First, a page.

Figure 5: The effect of MBD2 silencing on cell migration and invasion of UM1 cells after miR-221 transfection. (a) MBD2 mRNA expression 48 h after transfection with si-MBD2 or si-NC. (b) Western blot of MBD2 protein expression 48 h after transfection with si-MBD2 or si-NC. (c) Representative images of UM1 cell migration are shown. The migration of UM1 cells was measured using a transwell assay at 48 h after the transfection of miR-221 inhibitor plus si-NC or miR-221 inhibitor mimic plus si-MBD2. (d) The average number of migrating cells per field among the indicated experimental groups is shown. (c) Representative images of UM1 migration cells analyzed by wound healing assays. Images show migration of cells after 0 h and 24 h. (d) Quantification of migrated UM1 cells analyzed by wound healing assays. The migration of UM1 cells transfected with miR-221 inhibitor mimic plus si-NC set to 100%. (g) Representative images of UM1 invasion are shown. The invasion of UM1 cells was measured using a Matrigel invasion assay at 48 h after the transfection of miR-221 inhibitor mimic plus si-NC or miR-221 inhibitor mimic plus si-MBD2. (h) The average number of invading cells per field for the indicated experimental groups is shown. Data are presented as means ± SD. .

4. Discussion

MiRNAs have been shown to play a dual role in tumor invasion and metastasis [19]. On the one hand, miRNAs could promote breast cancer metastasis, specifically miR-10b, as demonstrated by Ma et al. [20]. On the other hand, a set of miRNAs capable of suppressing metastasis in vivo via ectopic restoration was identified, including miR-126 in breast cancer [21]. In addition to various miRNAs playing alternative roles in the same cancer, one miRNA might play a different role in different cancer cells, including miR-221. An increasing number of studies have demonstrated that miR-221 can function as a potential oncogene or an oncosuppressor [11]. One previous study has demonstrated that increased miR-221 expression was associated with OSCC cell growth [15]. However, the effect of miR-221 on OSCC cell migration and invasion is not clear. Therefore, we aimed to investigate the regulatory role of miR-221 on OSCC cell migration and invasion. Our results indicate that miR-221 is highly expressed in highly metastatic OSCC cell lines. Moreover, inhibition of miR-221 suppressed migration and invasion in the highly metastatic OSCC cell line UM1. Similar results were seen in other cancer cells. For example, in prostate cancer, renal cell carcinoma, and gliomas, miR-221 could promote cancer cell migration or invasion [2224].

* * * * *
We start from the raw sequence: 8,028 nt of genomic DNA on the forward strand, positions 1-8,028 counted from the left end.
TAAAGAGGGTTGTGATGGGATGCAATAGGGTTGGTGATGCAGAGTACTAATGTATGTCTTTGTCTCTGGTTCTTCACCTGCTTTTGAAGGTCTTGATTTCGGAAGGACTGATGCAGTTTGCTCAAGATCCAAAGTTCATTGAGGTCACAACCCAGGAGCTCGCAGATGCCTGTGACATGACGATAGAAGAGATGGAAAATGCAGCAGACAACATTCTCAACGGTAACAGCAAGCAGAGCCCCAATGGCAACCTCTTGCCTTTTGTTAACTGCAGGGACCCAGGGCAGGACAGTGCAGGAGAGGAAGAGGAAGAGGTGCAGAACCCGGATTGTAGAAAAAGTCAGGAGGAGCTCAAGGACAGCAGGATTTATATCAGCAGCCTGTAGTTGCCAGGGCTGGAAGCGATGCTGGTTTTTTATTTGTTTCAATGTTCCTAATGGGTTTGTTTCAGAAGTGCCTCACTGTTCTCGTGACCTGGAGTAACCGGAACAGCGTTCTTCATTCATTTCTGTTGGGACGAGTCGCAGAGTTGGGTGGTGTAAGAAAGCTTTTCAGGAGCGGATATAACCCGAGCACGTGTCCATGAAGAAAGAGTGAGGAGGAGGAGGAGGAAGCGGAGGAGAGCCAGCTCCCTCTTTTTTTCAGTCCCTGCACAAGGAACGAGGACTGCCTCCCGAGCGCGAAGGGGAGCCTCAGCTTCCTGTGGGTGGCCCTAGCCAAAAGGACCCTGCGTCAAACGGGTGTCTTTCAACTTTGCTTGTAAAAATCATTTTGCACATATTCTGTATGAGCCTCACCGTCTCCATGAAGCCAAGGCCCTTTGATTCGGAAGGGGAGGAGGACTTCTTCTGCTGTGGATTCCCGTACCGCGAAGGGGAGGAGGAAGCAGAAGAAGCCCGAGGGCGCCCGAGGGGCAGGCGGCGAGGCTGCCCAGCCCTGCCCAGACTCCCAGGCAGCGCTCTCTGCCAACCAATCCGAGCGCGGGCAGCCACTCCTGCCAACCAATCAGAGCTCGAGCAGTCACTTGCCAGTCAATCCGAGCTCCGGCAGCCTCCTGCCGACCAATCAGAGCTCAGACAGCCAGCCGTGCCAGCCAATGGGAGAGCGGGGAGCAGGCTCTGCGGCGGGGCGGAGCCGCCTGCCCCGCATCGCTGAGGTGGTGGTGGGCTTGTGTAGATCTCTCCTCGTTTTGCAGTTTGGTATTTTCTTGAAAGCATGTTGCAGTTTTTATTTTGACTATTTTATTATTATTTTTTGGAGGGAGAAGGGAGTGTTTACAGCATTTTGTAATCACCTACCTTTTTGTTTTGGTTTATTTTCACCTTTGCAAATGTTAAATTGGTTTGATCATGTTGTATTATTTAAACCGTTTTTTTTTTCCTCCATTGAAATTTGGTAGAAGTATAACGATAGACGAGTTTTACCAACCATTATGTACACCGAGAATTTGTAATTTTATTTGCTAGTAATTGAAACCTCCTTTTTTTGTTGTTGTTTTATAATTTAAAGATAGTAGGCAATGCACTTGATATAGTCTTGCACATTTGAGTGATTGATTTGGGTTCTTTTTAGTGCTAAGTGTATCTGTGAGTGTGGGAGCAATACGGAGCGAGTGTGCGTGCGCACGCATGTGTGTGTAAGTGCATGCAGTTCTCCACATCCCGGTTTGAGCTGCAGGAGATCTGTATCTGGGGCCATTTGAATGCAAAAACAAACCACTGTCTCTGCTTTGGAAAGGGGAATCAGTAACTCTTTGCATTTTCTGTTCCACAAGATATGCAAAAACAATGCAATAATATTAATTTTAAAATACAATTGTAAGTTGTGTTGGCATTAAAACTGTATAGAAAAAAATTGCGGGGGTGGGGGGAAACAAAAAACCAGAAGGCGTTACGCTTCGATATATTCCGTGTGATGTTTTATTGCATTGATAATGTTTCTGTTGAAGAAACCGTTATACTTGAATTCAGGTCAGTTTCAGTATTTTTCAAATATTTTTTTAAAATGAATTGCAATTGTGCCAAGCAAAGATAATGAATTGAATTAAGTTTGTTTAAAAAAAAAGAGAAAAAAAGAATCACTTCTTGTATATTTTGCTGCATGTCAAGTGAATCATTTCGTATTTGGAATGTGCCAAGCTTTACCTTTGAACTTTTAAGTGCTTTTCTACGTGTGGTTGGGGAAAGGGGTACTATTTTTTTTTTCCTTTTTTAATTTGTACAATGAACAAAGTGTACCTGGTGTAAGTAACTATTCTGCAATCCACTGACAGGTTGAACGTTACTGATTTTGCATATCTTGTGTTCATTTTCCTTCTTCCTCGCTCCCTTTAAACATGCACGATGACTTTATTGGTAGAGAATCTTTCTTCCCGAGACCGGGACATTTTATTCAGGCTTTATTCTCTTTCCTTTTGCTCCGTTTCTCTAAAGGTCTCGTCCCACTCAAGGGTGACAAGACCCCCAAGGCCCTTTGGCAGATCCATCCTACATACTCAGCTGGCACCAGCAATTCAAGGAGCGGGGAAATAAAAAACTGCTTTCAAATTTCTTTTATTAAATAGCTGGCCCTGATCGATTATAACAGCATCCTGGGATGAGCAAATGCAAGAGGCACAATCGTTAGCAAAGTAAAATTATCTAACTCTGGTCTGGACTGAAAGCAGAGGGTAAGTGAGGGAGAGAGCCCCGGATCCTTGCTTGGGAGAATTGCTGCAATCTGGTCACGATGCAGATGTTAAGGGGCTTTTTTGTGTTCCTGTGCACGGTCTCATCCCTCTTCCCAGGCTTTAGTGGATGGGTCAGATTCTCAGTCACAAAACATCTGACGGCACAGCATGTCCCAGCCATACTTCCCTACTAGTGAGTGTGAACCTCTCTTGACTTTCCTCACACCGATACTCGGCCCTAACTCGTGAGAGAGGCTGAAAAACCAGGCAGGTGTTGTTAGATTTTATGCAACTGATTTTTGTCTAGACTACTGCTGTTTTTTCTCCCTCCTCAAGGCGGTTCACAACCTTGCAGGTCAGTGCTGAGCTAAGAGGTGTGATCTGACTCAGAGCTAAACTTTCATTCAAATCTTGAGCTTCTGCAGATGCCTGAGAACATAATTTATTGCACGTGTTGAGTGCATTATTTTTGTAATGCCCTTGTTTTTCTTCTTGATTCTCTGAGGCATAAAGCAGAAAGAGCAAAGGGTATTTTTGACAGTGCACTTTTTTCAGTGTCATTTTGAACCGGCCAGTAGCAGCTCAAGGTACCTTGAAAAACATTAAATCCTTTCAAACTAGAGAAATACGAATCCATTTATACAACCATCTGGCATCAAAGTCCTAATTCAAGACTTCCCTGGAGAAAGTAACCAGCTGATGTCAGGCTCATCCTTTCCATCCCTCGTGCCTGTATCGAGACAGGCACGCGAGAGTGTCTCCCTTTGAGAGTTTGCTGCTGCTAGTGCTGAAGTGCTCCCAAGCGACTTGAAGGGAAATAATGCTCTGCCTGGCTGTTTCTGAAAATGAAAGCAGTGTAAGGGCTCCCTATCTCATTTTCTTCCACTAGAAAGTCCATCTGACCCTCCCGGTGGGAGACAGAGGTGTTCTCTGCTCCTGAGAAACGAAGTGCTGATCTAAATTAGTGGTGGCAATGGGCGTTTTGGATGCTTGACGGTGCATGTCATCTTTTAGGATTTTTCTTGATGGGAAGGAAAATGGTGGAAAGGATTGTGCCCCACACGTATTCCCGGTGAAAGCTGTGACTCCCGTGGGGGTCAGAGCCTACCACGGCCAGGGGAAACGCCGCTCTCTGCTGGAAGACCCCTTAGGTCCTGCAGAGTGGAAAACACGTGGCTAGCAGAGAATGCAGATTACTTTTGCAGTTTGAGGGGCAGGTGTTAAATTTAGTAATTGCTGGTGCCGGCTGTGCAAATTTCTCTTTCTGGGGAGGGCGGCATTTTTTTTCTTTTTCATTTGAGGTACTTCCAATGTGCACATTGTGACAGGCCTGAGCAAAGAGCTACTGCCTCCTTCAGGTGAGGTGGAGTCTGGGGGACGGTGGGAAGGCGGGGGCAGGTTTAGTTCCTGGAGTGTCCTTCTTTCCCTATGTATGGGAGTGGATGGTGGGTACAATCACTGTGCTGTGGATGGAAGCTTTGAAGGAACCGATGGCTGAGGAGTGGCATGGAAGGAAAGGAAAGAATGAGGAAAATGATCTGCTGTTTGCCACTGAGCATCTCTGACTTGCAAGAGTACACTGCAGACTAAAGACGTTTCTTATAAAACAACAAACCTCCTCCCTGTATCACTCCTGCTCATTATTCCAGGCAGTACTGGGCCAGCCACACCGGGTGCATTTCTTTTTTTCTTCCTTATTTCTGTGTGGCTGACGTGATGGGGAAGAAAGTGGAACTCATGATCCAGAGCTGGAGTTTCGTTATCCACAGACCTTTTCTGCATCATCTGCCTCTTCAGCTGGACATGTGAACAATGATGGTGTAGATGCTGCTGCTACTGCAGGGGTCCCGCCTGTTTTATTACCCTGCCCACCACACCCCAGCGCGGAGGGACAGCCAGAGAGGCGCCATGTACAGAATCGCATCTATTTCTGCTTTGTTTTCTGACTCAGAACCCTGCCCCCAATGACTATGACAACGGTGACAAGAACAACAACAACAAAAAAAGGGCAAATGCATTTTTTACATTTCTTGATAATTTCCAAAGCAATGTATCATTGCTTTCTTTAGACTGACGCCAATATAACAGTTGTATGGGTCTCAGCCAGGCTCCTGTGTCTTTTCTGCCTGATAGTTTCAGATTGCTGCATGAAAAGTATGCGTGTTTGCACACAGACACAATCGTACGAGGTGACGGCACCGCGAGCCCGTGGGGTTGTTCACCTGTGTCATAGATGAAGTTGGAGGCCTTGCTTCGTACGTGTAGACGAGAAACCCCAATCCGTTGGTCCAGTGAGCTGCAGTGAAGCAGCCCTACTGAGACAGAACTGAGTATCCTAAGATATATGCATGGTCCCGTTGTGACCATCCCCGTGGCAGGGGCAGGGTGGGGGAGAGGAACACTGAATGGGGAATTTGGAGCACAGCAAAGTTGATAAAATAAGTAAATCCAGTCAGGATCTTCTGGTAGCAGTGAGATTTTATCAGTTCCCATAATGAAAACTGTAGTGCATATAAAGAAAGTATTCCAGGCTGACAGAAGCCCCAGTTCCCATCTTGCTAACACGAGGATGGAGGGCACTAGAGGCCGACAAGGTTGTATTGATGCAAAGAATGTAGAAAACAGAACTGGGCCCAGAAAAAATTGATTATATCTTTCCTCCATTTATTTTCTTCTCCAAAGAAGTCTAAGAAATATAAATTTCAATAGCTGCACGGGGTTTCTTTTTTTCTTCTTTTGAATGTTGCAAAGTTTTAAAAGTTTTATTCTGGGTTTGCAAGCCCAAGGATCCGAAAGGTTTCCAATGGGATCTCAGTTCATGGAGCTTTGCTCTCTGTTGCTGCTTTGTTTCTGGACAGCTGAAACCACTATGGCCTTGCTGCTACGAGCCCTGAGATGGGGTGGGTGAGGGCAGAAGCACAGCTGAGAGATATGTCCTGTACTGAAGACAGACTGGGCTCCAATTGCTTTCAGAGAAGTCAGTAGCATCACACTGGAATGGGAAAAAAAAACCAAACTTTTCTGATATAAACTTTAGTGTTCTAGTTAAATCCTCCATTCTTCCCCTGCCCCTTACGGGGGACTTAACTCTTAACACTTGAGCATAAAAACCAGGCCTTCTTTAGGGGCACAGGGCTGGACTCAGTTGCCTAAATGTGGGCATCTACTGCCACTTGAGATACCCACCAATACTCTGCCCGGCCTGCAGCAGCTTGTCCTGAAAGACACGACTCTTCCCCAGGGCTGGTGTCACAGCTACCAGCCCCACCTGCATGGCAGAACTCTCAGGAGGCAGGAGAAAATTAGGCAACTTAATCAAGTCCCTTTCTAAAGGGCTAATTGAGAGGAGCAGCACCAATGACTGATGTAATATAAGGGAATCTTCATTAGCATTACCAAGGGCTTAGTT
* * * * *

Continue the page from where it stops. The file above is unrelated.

miRNAs function by regulating the expression of target genes by either inducing mRNA degradation or inhibiting mRNA translation through imperfect base-pairing with the 3′-UTR of target mRNAs [2527]. Given the function of miR-221 in regulating cell migration and invasion, genes related to migration and invasion are putative targets. MBD2 is one of the putative targets related to migration and invasion [28]. In this study, MBD2 was identified as a direct target of miR-221 in the OSCC cell line UM1. This result is supported by several findings: (1) a complementary sequence of miR-221 was identified in the 3′-UTR of MBD2 mRNA, suggesting this 3′-UTR interacts with miR-221; (2) overexpression of miR-221 led to a significant reduction in MBD2 protein expression; (3) overexpression of miR-221 suppressed the luciferase reporter activity of a MBD2 3′-UTR-containing vector; (4) this effect was abolished by mutation of the miR-221 binding site in the MBD2 3′-UTR; and (5) MBD2 silencing could reverse the suppressive effect of the miR-221 inhibitor on cell migration and invasion.

MBD2 belongs to a family of MBD domain containing proteins, including MBD1, MBD2, MBD3, MBD4, and MeCP2, which associate with heterochromatin in the nucleus through an interaction with methylated DNA at CpG islands [29]. In gastric cancer, reduced mRNA expression levels of MBD2 were detected [30]. In the present study, reduced MBD2 protein expression was also observed in highly metastatic OSCC cell lines. This expression profile indicates that MBD2 might play a role in regulating migration and invasion. Our results suggest that MBD2 silencing could reverse the suppressive effect of the miR-221 inhibitor on cell migration and invasion. These results suggest that MBD2 might activate genes that suppress migration and invasion in the OSCC cell line UM1. However, previous studies have shown that MBD2 is required for the activation and maintenance of a demethylated state of prometastatic genes in liver, prostate, and breast cancers [3133]. Therefore, we predict that MBD2 might play different roles through various downstream genes.

In conclusion, we determined that miR-221 is highly expressed in highly metastatic OSCC cell lines, and downregulation of miR-221 inhibits cell migration and invasion partly through targeting MBD2 in the human OSCC cell line UM1.

Conflict of Interests

The authors have no conflict of interests pertaining to this paper.

Acknowledgment

This study was supported by Science and Technology Planning Project of Guangdong Province, China (2011B080701014).